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Obama views Sandy recovery in NYC
NEW YORK -- President Barack Obama vowed Thursday to stick with New Yorkers still struggling 17 days after superstorm Sandy "until the rebuilding is complete," after getting an up-close look at devastated neighborhoods rendered unliveable.
Obama brought the spotlight to people still living without heat or electricity, and hugged many of those trying to rebuild their lives. He also delivered a postelection message of unity, nine days after a closely divided America gave him a second term.
"We're reminded that we are bound together and we have to look out for each other," Obama said from a block in Staten Island that was demolished by the storm. "The petty differences melt away."
The president encountered many people still suffering in Sandy's aftermath, waiting in lines for food, supplies and other help.
He met privately with parents who experienced the loss of their young sons.
"Obviously I expressed to them as a father, as a parent, my heartbreak over what they went through," Obama said.
Before arriving on Staten Island, the president's helicopter flew over Rockaway Peninsula in Queens, including the waterfront community of Breezy Point, where roughly 100 homes burned to the ground in a massive wind-swept fire.
On Staten Island, Obama met with people waiting in line at an emergency response center at New Dorp High School, where the Federal Emergency Management Agency, Small Business Administration, IRS, Red Cross and city agencies set up tents to help survivors. A White House official said about 1,500 people had received services at the center, one of several in affected areas, as of Monday.
"Warming buses" were available for people to take refuge from the cold and hot showers were provided by the New York Fire Department.
He hugged one woman at the business tent, asking where she was staying and if her loved ones were safe. He also visited a tent where food and toiletries were being distributed and thanked the workers and volunteers who came in from around the country. Several hundred people gathered nearby to see the president and shouted, "We love you!"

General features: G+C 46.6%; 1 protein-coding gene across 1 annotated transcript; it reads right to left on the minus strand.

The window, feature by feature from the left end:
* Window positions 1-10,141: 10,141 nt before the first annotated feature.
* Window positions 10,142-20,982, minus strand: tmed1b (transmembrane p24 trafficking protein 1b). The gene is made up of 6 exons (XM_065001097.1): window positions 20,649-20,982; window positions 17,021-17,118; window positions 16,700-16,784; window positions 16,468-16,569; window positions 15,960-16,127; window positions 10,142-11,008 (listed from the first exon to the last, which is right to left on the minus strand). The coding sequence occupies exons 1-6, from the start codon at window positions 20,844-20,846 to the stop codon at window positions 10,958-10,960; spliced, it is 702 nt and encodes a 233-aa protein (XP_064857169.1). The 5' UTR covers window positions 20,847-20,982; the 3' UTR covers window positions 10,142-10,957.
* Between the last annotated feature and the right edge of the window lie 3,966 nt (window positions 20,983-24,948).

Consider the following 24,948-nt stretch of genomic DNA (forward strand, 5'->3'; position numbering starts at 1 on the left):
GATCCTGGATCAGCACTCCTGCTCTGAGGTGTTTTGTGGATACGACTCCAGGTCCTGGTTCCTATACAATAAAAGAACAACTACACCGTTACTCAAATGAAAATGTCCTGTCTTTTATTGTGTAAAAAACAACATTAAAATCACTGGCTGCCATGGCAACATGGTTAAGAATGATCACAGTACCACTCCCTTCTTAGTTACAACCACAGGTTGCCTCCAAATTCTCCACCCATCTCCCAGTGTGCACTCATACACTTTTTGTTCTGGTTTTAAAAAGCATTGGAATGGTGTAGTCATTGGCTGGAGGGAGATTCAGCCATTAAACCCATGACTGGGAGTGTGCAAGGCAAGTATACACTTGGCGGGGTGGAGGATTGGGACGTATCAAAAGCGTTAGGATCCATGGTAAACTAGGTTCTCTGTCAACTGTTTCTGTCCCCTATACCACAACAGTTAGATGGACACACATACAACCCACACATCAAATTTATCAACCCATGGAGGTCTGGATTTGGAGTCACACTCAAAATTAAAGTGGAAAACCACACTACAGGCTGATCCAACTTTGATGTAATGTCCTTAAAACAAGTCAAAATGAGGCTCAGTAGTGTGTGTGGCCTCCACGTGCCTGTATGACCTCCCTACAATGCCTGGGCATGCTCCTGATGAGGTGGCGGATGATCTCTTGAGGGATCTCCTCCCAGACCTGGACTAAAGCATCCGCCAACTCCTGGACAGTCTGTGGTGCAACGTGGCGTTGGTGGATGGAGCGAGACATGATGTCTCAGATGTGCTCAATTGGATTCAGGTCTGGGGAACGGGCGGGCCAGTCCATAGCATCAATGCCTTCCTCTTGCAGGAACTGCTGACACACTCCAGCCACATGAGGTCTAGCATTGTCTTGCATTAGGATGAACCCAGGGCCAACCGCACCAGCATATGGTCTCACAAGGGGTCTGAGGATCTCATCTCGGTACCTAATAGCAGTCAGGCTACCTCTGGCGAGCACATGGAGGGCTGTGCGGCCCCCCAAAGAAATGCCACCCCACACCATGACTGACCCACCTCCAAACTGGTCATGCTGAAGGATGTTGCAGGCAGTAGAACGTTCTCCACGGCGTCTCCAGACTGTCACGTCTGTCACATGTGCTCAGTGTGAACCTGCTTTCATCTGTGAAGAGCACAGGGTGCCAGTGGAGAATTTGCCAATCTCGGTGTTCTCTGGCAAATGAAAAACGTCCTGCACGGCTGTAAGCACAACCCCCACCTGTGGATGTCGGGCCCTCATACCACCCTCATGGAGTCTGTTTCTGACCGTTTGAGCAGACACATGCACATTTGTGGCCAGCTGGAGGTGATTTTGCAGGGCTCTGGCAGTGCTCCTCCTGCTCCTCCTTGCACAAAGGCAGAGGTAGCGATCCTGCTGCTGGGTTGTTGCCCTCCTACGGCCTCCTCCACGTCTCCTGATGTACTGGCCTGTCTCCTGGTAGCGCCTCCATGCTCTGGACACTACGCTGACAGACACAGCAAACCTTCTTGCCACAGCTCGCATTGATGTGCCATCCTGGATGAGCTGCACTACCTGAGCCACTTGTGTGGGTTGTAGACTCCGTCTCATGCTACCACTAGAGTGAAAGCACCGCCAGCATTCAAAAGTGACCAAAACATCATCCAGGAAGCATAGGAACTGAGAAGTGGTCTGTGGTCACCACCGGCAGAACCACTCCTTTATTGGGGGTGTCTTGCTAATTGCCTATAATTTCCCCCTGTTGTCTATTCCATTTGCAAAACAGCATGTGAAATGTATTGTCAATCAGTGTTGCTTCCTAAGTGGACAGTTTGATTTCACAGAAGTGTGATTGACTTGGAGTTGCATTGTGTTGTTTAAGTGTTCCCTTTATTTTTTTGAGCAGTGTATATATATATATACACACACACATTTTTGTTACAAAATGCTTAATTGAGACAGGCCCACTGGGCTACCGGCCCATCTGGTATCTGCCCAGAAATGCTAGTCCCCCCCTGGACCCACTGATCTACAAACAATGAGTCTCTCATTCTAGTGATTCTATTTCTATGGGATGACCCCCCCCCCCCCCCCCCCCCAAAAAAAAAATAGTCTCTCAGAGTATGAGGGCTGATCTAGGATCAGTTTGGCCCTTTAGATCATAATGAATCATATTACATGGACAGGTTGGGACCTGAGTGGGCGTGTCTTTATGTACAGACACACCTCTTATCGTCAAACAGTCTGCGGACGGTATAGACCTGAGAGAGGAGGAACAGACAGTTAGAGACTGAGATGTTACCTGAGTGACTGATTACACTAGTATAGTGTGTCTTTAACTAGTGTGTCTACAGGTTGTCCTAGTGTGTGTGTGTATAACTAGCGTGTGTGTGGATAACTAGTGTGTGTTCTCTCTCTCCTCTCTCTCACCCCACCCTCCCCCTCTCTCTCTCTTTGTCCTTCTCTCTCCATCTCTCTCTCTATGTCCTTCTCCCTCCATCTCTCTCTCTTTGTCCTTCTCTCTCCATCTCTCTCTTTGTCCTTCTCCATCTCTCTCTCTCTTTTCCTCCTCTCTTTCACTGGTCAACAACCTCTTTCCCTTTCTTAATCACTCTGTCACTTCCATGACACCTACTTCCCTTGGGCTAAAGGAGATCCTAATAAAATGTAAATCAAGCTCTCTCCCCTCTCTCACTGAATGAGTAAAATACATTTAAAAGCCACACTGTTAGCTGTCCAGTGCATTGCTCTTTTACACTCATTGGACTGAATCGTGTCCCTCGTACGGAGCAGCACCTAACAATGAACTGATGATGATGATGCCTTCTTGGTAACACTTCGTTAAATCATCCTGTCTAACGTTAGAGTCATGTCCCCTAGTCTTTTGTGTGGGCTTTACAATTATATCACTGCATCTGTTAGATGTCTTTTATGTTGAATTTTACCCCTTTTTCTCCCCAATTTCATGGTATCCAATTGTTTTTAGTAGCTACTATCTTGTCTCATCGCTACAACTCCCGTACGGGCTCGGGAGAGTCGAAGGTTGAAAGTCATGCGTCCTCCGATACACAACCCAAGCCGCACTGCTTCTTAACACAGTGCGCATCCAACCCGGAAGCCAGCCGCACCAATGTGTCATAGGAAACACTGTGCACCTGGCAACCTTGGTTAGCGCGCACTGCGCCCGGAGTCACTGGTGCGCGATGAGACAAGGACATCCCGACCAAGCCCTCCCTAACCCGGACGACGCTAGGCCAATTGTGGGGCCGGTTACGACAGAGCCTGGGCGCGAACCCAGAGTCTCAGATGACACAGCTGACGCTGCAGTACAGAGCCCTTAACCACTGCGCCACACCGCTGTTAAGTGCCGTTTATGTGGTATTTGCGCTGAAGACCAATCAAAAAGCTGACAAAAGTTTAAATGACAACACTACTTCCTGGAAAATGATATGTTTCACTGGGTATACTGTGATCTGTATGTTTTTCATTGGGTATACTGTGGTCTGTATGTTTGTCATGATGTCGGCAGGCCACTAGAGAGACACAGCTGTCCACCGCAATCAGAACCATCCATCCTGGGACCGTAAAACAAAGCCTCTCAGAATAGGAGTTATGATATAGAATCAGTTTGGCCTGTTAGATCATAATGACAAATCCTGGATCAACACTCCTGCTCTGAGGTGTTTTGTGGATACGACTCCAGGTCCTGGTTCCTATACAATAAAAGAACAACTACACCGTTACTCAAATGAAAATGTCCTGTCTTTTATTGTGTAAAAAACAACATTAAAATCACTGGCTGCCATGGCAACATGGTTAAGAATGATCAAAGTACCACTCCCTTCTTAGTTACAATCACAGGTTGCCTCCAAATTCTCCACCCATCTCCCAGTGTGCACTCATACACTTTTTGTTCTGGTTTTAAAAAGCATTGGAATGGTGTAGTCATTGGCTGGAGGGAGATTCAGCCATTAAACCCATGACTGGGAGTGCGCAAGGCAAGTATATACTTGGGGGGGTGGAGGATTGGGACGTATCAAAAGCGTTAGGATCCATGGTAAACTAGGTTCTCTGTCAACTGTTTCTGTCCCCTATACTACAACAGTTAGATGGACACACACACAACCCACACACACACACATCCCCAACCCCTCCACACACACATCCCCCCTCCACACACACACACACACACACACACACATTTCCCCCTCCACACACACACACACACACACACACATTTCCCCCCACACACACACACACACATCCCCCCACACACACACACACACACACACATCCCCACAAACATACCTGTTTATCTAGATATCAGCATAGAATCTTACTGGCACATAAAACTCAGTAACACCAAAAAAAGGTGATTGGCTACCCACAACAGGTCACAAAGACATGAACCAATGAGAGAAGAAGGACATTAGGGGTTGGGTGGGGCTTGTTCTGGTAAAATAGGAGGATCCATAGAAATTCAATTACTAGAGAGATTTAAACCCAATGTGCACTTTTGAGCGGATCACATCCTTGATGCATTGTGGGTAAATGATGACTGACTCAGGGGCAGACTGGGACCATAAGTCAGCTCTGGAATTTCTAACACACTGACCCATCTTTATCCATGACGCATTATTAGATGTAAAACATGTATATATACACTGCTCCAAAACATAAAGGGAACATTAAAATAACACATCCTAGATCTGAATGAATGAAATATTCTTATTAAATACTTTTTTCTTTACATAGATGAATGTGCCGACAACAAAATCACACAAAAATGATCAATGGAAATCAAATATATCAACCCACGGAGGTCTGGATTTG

One girl collecting supplies who said her house is unliveable said: "We need help. He should have been here a long time ago." That sentiment was shared by others, including Anthony Gatti, whose home near the ocean was wrecked by Sandy.
"I think he should've been here a few days ago to see how much devastation we've had here," said Gatti, who was hoping to get a FEMA trailer to live in with his parents while they find a new home.
Gatti said he has been standing in line all day, every day, waiting to speak with FEMA officials. His family's home will be demolished in the coming weeks. They lost everything they owned in the storm.
"If he could do something to make this process with the government a little faster and easier on us, that would be a great thing," he said of Obama.
Obama also walked along Cedar Grove Avenue, where most of the buildings were boarded up and homes were destroyed.
He was joined on the tour by New York Gov. Andrew Cuomo, Mayor Michael Bloomberg and Homeland Security Secretary Janet Napolitano. Sens. Charles Schumer and Kirsten Gillibrand, both New York Democrats, arrived with the president.
Earlier this week Cuomo said he would request $30 billion in federal aid to rebuild.
White House press secretary Jay Carney said he couldn't comment on the request because the administration was still waiting to see the details. He said the federal government will continue to do everything possible to cut red tape and help affected communities rebuild.
Obama traveled to New Jersey on Oct. 31 to meet with Gov. Chris Christie and view recovery efforts in battered coastal communities. He saw flattened houses, flooded neighborhoods, sand-strewn streets and a still-burning fire along the coastline.
The a White House official said the president didn't visit New York then so as not to interfere with recovery efforts.